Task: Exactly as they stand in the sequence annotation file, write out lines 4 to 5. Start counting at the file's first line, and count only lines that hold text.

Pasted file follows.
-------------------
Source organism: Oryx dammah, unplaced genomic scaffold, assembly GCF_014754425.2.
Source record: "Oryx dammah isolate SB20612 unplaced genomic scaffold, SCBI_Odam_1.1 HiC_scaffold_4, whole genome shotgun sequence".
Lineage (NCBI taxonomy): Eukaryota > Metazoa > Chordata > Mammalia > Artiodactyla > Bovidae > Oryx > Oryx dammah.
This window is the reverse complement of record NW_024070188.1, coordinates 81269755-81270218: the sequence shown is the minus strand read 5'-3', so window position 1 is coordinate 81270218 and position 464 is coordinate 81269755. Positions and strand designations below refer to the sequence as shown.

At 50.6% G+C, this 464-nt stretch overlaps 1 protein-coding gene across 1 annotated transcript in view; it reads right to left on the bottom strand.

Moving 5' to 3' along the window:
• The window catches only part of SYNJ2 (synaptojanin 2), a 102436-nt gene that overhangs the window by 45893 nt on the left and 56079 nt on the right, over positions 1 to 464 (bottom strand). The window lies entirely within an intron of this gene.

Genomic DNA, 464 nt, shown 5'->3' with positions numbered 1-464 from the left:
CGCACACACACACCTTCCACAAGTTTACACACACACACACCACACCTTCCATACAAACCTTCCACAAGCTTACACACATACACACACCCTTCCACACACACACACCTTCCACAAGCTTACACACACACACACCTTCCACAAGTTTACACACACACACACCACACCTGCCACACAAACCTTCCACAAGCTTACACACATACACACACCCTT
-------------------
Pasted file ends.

This window is the reverse complement of record NW_024070188.1, coordinates 81269755-81270218: the sequence shown is the minus strand read 5'-3', so window position 1 is coordinate 81270218 and position 464 is coordinate 81269755. Positions and strand designations below refer to the sequence as shown.

At 50.6% G+C, this 464-nt stretch overlaps 1 protein-coding gene across 1 annotated transcript in view; it reads right to left on the bottom strand.